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Braz J Infect Dis. 2003 Oct;7(5):297-300.

Detection of Group A beta-hemolytic Streptococcus employing three different detection methods: culture, rapid antigen detecting test, and molecular assay.

Author information

1
Federal University of São Paulo, Division of Pediatric Otolaryngology, São Paulo, SP, Brazil.

Abstract

In order to study the prevalence of Group A beta-hemolytic Streptococcus (GABHS) pharyngotonsillitis in our pediatric population and to compare different sampling methods of GABHS detection, oropharyngeal swabs from 50 children with acute pharyngotonsillitis, between 1 and 12 years old, were used simultaneously for culture, molecular assay and rapid GABHS antigen detection tests. All children were clinically examined at the Division of Pediatric Otorhinolaryngology of the Federal University of São Paulo. Diagnostic criteria were based on signs and symptoms, including sore throat, fever and oropharyngeal purulent secretion. Children that had been treated with antibiotics were excluded. Overall, combining the three methods, the prevalence of GABHS was 34%. GABHS was diagnosed in 30% of the bacterial cultures, in 25% of the samples tested with the molecular nucleic acid hybridization method and in 26% of the cases tested with the rapid antigen detection test. There was no significant difference between these three methods.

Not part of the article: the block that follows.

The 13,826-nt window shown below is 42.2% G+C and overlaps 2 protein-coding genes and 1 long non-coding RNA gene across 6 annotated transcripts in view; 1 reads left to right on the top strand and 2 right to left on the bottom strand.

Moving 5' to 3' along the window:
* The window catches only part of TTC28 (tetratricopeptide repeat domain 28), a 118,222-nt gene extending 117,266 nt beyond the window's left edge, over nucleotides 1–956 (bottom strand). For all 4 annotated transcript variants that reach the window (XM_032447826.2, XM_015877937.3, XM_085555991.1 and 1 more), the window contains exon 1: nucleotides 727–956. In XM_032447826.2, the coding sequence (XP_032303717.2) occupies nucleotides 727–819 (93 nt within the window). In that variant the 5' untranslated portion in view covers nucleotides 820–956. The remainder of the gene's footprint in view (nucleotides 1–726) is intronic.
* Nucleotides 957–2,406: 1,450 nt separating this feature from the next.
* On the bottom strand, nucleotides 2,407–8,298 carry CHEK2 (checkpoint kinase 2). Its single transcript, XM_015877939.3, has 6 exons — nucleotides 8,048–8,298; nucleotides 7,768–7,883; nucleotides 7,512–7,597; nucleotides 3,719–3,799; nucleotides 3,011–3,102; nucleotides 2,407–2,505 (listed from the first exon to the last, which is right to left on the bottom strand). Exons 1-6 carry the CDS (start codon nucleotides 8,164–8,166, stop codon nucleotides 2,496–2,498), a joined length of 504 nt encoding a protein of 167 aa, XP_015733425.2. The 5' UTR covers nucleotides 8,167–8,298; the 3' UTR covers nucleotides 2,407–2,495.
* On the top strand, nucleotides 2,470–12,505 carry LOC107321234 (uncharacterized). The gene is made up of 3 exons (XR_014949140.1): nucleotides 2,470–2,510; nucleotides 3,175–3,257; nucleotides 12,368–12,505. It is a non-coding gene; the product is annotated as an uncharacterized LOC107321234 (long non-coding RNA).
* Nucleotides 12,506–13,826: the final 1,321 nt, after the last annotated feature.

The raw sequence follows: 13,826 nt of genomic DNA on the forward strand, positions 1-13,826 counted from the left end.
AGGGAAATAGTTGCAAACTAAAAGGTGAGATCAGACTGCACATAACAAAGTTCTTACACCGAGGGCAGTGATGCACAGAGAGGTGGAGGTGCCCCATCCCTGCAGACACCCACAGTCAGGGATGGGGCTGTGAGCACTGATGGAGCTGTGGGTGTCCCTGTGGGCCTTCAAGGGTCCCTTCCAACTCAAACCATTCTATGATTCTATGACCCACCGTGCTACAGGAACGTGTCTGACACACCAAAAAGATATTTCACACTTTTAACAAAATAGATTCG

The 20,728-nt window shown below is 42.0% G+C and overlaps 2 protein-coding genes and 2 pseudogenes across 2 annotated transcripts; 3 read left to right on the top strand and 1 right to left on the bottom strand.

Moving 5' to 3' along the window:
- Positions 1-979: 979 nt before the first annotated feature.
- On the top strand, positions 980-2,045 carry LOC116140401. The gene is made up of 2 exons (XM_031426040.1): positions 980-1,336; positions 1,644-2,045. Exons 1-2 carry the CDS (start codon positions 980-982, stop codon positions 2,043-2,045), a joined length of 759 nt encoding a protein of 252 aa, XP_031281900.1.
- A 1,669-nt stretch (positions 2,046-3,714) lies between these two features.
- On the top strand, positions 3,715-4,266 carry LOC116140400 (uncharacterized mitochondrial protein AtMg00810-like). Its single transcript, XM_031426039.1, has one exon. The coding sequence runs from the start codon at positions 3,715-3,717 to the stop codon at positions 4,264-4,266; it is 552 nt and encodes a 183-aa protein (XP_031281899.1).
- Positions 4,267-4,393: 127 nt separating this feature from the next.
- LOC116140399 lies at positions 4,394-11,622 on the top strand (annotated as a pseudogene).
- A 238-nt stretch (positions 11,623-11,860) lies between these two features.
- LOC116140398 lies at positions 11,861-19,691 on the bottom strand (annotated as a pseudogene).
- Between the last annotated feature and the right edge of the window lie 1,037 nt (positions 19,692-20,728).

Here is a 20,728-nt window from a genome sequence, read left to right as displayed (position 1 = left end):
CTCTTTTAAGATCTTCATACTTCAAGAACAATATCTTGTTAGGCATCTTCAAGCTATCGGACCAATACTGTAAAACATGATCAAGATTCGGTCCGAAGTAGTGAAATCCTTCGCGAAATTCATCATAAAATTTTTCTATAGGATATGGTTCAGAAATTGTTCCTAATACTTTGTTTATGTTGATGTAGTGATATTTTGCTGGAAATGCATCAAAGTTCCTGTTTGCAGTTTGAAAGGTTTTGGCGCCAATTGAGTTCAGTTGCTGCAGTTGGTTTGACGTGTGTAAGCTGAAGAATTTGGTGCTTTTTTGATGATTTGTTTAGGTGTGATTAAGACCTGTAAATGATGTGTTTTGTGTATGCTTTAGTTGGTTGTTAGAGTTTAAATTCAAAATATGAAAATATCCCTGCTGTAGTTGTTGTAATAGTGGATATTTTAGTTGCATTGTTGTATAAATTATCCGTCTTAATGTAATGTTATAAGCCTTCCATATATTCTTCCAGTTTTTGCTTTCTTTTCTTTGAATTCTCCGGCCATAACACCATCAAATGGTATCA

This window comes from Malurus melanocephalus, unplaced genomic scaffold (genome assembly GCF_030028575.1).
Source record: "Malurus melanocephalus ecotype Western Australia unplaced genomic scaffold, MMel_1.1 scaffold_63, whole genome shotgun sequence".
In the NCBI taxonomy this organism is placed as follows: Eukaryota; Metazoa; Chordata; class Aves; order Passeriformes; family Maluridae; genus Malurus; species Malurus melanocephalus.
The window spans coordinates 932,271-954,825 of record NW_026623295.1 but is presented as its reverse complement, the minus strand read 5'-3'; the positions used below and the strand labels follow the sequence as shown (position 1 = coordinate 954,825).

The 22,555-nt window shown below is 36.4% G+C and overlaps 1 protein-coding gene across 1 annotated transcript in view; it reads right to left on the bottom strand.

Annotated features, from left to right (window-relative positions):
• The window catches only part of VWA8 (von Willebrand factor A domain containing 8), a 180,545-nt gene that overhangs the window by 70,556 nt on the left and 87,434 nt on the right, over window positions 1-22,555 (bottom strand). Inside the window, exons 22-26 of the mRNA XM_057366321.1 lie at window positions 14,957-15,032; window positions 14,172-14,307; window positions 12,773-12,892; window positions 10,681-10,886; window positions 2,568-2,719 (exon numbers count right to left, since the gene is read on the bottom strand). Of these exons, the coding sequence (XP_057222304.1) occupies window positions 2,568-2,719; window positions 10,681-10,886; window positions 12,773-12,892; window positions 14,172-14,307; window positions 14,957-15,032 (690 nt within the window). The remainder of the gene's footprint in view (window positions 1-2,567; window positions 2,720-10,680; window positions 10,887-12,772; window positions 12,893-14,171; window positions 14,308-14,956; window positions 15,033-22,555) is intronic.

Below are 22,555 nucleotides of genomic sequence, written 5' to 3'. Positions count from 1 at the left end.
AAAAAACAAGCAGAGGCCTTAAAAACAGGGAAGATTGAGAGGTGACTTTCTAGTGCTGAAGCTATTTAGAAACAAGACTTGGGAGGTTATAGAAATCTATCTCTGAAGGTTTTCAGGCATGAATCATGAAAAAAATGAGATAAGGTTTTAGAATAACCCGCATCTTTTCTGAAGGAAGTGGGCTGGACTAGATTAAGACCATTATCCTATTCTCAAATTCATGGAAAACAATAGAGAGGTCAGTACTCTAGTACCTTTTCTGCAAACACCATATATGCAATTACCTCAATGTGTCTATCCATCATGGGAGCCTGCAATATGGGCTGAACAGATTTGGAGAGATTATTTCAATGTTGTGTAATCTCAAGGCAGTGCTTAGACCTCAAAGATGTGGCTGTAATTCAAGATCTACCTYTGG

PMID:
14552738
[Indexed for MEDLINE]

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